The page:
#> Step: AIC=47.71
#> mpg ~ cyl + hp + drat + wt + gear + carb
#>
#> Df Sum of Sq RSS AIC
#>  hp 1 1.001 98.759 45.951
#>  wt 1 1.127 98.886 45.982
#>  cyl 1 2.948 100.707 46.420
#> <none> 97.759 47.707
#>  gear 1 8.716 106.475 47.757
#>  drat 1 27.829 125.588 51.719
#>  carb 1 37.084 134.843 53.425
#>
#> Step: AIC=45.95
#> mpg ~ cyl + drat + wt + gear + carb
#>
#> Df Sum of Sq RSS AIC
#>  wt 1 2.052 100.811 44.445
#>  cyl 1 2.122 100.881 44.461
#> <none> 98.759 45.951
#>  gear 1 17.906 116.666 47.950
#>  drat 1 27.261 126.020 49.801
#>  carb 1 47.357 146.116 53.352
#>
#> Step: AIC=44.44
#> mpg ~ cyl + drat + gear + carb
#>
#> Df Sum of Sq RSS AIC
#>  cyl 1 3.846 104.66 43.343
#> <none> 100.81 44.445
#>  gear 1 23.549 124.36 47.483
#>  drat 1 59.197 160.01 53.532
#>  carb 1 115.220 216.03 60.737
#>
#> Step: AIC=43.34
#> mpg ~ drat + gear + carb
#>
#> Df Sum of Sq RSS AIC
#> <none> 104.66 43.343
#>  gear 1 21.151 125.81 45.761
#>  drat 1 57.478 162.14 51.849
#>  carb 1 259.357 364.01 71.259
summary(stepwise_mod)
#>
#> Call:
#> lm(formula = mpg ~ drat + gear + carb, data = train)
#>
#> Residuals:
#> Min 1Q Median 3Q Max
#> 4.8838 1.4587 0.0255 1.2761 4.2824
#>
#> Coefficients:
#> Estimate Std. Error t value Pr(>t)
#> (Intercept) 3.3923 3.6017 0.942 0.35750
#> drat 5.2265 1.5770 3.314 0.00346 **
#> gear 3.4169 1.6996 2.010 0.05806 .
#> carb 2.7135 0.3854 7.040 0.000000792 ***
#> 
#> Signif. codes: 0 '***' 0.001 '**' 0.01 '*' 0.05 '.' 0.1 ' ' 1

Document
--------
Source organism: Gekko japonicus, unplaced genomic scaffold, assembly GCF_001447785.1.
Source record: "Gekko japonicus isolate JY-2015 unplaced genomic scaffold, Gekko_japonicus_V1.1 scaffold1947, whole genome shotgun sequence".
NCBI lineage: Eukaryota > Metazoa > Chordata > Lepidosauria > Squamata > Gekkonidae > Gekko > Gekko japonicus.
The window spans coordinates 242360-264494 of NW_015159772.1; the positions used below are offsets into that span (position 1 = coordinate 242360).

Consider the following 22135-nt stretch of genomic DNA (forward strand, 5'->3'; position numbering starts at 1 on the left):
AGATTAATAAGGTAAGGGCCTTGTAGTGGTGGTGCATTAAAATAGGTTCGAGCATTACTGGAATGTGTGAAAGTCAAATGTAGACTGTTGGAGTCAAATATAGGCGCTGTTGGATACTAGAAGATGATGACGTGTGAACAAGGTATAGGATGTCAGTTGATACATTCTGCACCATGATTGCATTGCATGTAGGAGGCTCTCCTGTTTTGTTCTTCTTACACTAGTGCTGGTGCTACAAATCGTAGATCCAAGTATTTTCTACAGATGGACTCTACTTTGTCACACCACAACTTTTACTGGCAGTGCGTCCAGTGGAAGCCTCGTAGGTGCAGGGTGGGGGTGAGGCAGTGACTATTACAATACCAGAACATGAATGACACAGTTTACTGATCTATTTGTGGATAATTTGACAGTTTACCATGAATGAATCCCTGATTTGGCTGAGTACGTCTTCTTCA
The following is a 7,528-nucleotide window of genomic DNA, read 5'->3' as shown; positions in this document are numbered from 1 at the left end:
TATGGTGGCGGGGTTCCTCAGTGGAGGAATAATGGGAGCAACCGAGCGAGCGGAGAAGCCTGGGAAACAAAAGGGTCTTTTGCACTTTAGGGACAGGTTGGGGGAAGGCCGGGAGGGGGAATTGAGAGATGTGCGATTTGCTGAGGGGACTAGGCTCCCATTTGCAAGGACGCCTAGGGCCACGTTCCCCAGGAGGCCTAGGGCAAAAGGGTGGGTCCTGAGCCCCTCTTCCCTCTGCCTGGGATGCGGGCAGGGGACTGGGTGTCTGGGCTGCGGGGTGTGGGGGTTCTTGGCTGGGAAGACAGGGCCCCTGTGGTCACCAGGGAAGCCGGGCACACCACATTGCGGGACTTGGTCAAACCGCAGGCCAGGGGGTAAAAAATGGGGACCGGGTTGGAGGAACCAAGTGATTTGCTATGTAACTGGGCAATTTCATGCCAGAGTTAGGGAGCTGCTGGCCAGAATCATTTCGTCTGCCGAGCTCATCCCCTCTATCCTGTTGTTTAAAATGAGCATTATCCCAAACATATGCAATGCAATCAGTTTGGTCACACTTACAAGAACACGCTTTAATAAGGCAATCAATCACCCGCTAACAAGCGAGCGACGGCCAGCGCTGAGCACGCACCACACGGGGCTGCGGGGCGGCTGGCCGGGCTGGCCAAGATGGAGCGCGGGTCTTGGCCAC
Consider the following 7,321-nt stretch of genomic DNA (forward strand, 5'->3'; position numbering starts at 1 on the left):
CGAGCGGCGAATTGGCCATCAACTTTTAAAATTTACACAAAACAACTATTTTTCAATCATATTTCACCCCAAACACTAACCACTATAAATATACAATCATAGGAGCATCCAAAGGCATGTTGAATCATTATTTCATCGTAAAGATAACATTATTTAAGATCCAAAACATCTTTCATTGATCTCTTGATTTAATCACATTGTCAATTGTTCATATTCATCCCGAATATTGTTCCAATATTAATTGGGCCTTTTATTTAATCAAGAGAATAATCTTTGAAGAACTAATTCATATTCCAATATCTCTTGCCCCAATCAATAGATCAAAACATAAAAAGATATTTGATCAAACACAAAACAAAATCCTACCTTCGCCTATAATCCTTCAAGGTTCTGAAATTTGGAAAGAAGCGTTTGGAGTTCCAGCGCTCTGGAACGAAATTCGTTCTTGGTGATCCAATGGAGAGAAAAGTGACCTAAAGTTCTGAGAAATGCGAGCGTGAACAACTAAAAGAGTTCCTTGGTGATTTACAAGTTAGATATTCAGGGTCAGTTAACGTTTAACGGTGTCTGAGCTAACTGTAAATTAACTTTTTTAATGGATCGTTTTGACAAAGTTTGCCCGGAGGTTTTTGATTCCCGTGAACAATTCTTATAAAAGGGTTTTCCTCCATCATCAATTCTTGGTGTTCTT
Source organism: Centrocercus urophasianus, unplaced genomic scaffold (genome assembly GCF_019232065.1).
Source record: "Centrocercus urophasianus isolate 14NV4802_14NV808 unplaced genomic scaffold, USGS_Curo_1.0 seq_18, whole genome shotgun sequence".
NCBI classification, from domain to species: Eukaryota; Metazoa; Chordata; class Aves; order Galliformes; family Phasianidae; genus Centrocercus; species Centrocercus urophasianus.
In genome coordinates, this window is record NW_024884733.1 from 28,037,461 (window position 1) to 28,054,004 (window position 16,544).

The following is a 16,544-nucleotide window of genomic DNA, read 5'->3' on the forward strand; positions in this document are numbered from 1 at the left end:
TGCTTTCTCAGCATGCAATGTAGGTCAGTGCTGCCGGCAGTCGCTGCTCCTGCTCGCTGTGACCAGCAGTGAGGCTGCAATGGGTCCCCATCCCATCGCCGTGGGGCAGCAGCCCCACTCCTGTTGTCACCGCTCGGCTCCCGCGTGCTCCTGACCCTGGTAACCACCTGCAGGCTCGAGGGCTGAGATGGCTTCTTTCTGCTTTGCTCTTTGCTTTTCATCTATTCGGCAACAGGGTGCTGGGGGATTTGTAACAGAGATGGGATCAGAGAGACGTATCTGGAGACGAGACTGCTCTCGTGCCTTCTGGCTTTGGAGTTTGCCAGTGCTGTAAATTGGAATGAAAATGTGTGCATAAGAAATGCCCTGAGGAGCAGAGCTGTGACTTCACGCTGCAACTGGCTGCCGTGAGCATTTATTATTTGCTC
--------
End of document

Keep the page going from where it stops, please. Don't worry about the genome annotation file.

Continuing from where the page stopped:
#>
#> Residual standard error: 2.288 on 20 degrees of freedom
#> Multiple Rsquared: 0.8808, Adjusted Rsquared: 0.8629
#> Fstatistic: 49.24 on 3 and 20 DF, pvalue: 0.000000002032
vif(stepwise_mod)
#> drat gear carb
#> 3.232190 3.220083 1.011370
shapiro.test(stepwise_mod$residuals)
#>
#> ShapiroWilk normality test
#>
#> data: stepwise_mod$residuals
#> W = 0.98755, pvalue = 0.9869
bptest(stepwise_mod)
#>
#> studentized BreuschPagan test
#>
#> data: stepwise_mod
#> BP = 7.1292, df = 3, pvalue = 0.06789
Ridge Regression Model
As mentioned above, the second way to overcome the problem of overfitting in regression is to use Regularization Regression.
Two types of regression regularization will be discussed this time, the first is Ridge regression.
Ridge regression is the same as OLS regression
Below, the writer tries to prove whether Ridge has parameters \(\lambda = 0\)
then the Ridge regression coefficient is approximately the same as the Ordinary Least Square Regression coefficients.
ridge_cv < glmnet(xtrain, ytrain, alpha = 0,lambda = 0)
predict.glmnet(ridge_cv, s = 0, type = 'coefficients')